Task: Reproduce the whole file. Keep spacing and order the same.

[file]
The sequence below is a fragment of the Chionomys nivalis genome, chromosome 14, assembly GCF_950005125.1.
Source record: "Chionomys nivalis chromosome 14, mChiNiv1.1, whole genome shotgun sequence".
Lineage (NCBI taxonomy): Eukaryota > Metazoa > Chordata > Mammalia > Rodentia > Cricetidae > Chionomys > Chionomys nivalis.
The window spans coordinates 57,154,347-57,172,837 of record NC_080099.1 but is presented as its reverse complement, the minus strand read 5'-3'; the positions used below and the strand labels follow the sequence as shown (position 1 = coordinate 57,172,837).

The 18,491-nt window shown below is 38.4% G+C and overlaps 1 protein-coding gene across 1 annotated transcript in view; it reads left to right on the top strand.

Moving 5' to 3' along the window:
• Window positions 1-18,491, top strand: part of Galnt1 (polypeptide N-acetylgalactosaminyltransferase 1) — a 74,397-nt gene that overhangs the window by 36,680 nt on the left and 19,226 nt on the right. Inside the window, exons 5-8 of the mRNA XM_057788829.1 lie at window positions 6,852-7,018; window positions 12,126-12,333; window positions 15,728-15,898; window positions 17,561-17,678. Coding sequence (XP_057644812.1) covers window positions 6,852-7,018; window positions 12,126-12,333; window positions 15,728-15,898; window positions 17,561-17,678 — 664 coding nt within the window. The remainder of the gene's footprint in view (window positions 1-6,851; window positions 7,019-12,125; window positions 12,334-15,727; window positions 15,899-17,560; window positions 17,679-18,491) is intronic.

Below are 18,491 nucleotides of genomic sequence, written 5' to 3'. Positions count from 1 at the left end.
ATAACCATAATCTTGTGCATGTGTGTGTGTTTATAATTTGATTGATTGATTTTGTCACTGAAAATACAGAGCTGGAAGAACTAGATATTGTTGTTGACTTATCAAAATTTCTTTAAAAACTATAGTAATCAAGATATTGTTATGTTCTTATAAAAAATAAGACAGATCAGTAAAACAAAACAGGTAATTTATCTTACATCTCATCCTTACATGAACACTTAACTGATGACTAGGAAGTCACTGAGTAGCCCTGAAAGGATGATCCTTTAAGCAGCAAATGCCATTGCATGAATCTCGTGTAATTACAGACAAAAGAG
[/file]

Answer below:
The sequence below is a fragment of the Chionomys nivalis genome, chromosome 14, assembly GCF_950005125.1.
Source record: "Chionomys nivalis chromosome 14, mChiNiv1.1, whole genome shotgun sequence".
Lineage (NCBI taxonomy): Eukaryota > Metazoa > Chordata > Mammalia > Rodentia > Cricetidae > Chionomys > Chionomys nivalis.
The window spans coordinates 57,154,347-57,172,837 of record NC_080099.1 but is presented as its reverse complement, the minus strand read 5'-3'; the positions used below and the strand labels follow the sequence as shown (position 1 = coordinate 57,172,837).

The 18,491-nt window shown below is 38.4% G+C and overlaps 1 protein-coding gene across 1 annotated transcript in view; it reads left to right on the top strand.

Moving 5' to 3' along the window:
• Window positions 1-18,491, top strand: part of Galnt1 (polypeptide N-acetylgalactosaminyltransferase 1) — a 74,397-nt gene that overhangs the window by 36,680 nt on the left and 19,226 nt on the right. Inside the window, exons 5-8 of the mRNA XM_057788829.1 lie at window positions 6,852-7,018; window positions 12,126-12,333; window positions 15,728-15,898; window positions 17,561-17,678. Coding sequence (XP_057644812.1) covers window positions 6,852-7,018; window positions 12,126-12,333; window positions 15,728-15,898; window positions 17,561-17,678 — 664 coding nt within the window. The remainder of the gene's footprint in view (window positions 1-6,851; window positions 7,019-12,125; window positions 12,334-15,727; window positions 15,899-17,560; window positions 17,679-18,491) is intronic.

Below are 18,491 nucleotides of genomic sequence, written 5' to 3'. Positions count from 1 at the left end.
ATAACCATAATCTTGTGCATGTGTGTGTGTTTATAATTTGATTGATTGATTTTGTCACTGAAAATACAGAGCTGGAAGAACTAGATATTGTTGTTGACTTATCAAAATTTCTTTAAAAACTATAGTAATCAAGATATTGTTATGTTCTTATAAAAAATAAGACAGATCAGTAAAACAAAACAGGTAATTTATCTTACATCTCATCCTTACATGAACACTTAACTGATGACTAGGAAGTCACTGAGTAGCCCTGAAAGGATGATCCTTTAAGCAGCAAATGCCATTGCATGAATCTCGTGTAATTACAGACAAAAGAG